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The current conflict in Ukraine began on 24 February 2022 when Russian military forces entered the country from Belarus, Russia and Crimea.

Prior to the invasion, there had already been eight years of conflict in eastern Ukraine between Ukrainian Government forces and Russia-backed separatists.

This paper provides a timeline of the major events that happened in the conflict in Ukraine since the 2022 Russian invasion.

A timeline covering events during the prior eight years is available in Commons Library research briefing CBP-9476, Conflict in Ukraine: A timeline (2014 – eve of 2022 conflict).

Full-scale invasion of Ukraine

On 24 February 2022 Russia launched military action in Ukraine, with forces crossing into the country from Belarus in the north, Russia in the east and Crimea in the south.

President Putin said it was a “special military operation” intended to protect the people of the Donbas and to “demilitarise and denazify Ukraine”. He denied that Russia planned to occupy Ukrainian territory or to “impose anything on anyone by force”.

For the last two years Russian forces have, however, been conducting a full-scale assault on the country.

Initial Ukrainian counteroffensive

Over the course of 2002, Ukraine, with military assistance from its allies and partners, conducted a major counteroffensive. Ukrainian forces liberated significant territory in the northeast and east of the country. In the south, Ukrainian forces retook key towns and villages in Kherson, north of the Dnipro River. 

Further annexation in eastern Ukraine

In early October 2022 Russia signed annexation treaties recognising Donetsk, Luhansk, Kherson and Zaporizhzhia as part of the Russian Federation, even though those regions are not totally under Russian control.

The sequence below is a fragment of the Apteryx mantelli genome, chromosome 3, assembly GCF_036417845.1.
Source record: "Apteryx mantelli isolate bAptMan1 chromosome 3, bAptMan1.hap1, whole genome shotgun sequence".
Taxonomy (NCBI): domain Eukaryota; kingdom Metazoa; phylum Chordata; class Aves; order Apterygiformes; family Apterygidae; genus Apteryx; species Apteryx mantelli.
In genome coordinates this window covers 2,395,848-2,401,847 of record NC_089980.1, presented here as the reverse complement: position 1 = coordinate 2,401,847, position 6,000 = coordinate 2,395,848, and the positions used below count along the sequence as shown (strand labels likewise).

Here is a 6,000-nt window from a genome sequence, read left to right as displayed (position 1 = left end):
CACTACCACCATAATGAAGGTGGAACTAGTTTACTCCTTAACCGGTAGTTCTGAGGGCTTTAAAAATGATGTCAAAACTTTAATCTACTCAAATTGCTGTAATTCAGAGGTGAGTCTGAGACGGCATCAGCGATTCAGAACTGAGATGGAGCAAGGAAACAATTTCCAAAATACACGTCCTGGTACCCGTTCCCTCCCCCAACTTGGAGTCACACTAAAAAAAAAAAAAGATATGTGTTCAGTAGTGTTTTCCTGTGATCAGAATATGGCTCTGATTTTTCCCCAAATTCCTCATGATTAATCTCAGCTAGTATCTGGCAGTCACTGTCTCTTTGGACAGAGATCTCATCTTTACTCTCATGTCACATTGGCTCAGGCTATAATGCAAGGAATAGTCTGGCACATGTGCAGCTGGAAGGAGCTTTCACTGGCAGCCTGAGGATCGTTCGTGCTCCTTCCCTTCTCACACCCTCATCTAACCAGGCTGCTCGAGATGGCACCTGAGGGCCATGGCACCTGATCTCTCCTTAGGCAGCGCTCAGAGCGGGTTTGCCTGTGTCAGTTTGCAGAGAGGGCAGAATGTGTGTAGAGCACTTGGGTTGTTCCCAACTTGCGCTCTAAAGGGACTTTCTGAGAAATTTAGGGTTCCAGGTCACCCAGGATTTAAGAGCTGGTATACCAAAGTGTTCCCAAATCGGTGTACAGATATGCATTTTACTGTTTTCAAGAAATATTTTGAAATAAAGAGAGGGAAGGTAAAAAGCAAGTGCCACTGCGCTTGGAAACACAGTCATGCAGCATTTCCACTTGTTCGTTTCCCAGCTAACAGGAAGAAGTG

Ukraine counteroffensive – 2023

On the back of Ukraine’s initial military success in 2022, President Zelenskyy vowed to continue the counteroffensive and reclaim all of Ukraine’s sovereign territory, including Crimea which Russia annexed in 2014.

Ukraine launched its counteroffensive in early June 2023. However, deeply entrenched Russian positions to the south of the Dnipro River in Kherson and Zaporizhzhia Oblasts made progress difficult and slow. Going into the winter of 2023, Ukraine’s counteroffensive had not achieved as much as some had hoped. Russia remains in control of 18% of Ukrainian territory and many commentators talk of a “stalemate” in the conflict.

Despite the lack of success in the ground counteroffensive, Ukraine has however made gains elsewhere, most notably in the Black Sea. Ukraine has conducted an increasingly successful military campaign against Russian military assets in and around Crimea and has successfully established a maritime corridor in the western Black Sea through which it has been transporting grain and other goods.

Prospects for the conflict

Fierce fighting continues in eastern Ukraine and with both sides continuing to call for a decisive victory, despite their military shortcomings, there appears little appetite for compromise or peace. Continued military assistance to Ukraine, in particular from the United States, is considered crucial for the coming year.

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